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New York woman accused of starving child to death is charged with murder

An autopsy concluded that Peter Cuacuas, 7, died of malnutrition. Authorities allege he was locked and confined to a bedroom by his father's girlfriend.
Orange County District Attorney David Hoovler provides updates on the investigation of 7-year-old Peter Cuacua's death in Newburgh, N.Y., on Oct. 8, 2021.
Orange County District Attorney David Hoovler provides updates Friday in Newburgh, N.Y., on the investigation of the death of Peter Cuacuas, 7.John Meore / The Journal News via USA TODAY Network

A New York woman was charged with murder Friday after authorities alleged that she starved her boyfriend’s 7-year-old son to death this year.

The woman, Leticia Bravo, 39, became the primary caretaker for the boy, Peter Cuacuas, in September 2020 after the school year began, and he stayed at her home every day until Saturdays, when he want to his father’s apartment, Newburgh Police Commissioner Jose A. Gomerez said. In January, Peter stopped logging into virtual school, and on Feb. 10 he was taken to St. Luke’s Hospital, where he was pronounced dead.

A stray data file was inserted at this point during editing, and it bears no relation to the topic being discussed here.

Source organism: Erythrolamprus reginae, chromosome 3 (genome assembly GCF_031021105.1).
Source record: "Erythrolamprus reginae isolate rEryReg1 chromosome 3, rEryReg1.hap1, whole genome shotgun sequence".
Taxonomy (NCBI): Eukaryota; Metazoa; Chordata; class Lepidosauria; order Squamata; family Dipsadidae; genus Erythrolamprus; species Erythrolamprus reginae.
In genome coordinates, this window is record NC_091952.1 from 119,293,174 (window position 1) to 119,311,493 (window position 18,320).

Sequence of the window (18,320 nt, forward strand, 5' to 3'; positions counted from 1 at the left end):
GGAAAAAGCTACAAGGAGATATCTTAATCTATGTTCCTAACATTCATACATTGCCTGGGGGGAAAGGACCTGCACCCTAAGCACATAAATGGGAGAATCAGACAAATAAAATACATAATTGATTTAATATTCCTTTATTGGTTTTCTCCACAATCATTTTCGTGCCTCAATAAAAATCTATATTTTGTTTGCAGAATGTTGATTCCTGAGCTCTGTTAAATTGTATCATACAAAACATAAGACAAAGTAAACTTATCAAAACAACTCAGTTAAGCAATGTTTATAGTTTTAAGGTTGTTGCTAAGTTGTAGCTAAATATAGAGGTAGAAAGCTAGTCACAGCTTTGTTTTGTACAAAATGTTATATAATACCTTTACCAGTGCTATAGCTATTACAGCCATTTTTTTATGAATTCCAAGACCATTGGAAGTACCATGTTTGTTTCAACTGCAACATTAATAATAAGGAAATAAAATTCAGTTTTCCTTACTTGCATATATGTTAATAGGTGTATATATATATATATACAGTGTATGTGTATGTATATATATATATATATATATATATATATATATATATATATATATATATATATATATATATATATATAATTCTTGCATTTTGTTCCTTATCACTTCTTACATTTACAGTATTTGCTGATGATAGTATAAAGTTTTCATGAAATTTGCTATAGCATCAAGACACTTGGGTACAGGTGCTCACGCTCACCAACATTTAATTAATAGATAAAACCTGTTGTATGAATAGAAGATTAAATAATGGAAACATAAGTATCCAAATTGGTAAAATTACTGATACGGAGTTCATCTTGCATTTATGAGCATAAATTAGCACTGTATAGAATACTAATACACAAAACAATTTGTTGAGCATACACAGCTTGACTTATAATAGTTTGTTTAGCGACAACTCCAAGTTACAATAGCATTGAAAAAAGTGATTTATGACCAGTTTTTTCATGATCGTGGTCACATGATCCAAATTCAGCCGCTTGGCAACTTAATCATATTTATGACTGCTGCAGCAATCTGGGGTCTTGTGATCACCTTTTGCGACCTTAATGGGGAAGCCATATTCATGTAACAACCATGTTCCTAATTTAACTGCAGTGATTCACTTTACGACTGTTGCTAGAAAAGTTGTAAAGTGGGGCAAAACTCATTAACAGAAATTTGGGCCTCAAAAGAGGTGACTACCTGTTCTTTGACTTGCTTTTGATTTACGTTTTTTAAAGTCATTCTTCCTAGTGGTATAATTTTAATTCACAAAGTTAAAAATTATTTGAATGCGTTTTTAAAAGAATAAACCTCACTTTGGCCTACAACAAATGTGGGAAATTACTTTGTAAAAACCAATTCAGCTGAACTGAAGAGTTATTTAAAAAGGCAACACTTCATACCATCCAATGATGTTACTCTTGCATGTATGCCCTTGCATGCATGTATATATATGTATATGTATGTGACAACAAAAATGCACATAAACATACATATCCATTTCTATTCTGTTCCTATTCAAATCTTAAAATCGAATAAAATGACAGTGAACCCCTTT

“An autopsy conducted by the Orange County medical examiner concluded that Peter — who weighed just 37 pounds — had died of malnutrition,” Gomerez said Friday. “It is alleged that Bravo left Peter locked and secluded in a bedroom behind doors, locked from the outside since January 2021.”

Bravo is believed to be Peter’s mother, but authorities were unable to say with certainty at a news conference Friday.

She was arrested Thursday and charged with second-degree murder, first-degree manslaughter and second-degree manslaughter. Bail was set at $250,000 cash, but it would be reduced with secured bond, authorities said.

Bravo faces 25 years to life in prison on the top charge of second-degree murder.

Peter’s father, Arturo Cuacuas, was charged with criminally negligent homicide. He was not in custody Friday, Orange County District Attorney David Hoovler said. A phone number listed for him was not in service Sunday.

Cuacuas was charged because, although he had the child only one day a week, he “should have known” the conditions his son was in, Hoovler said.

Court records were not immediately available for Bravo or Cuacuas, and it is unclear whether they have retained attorneys.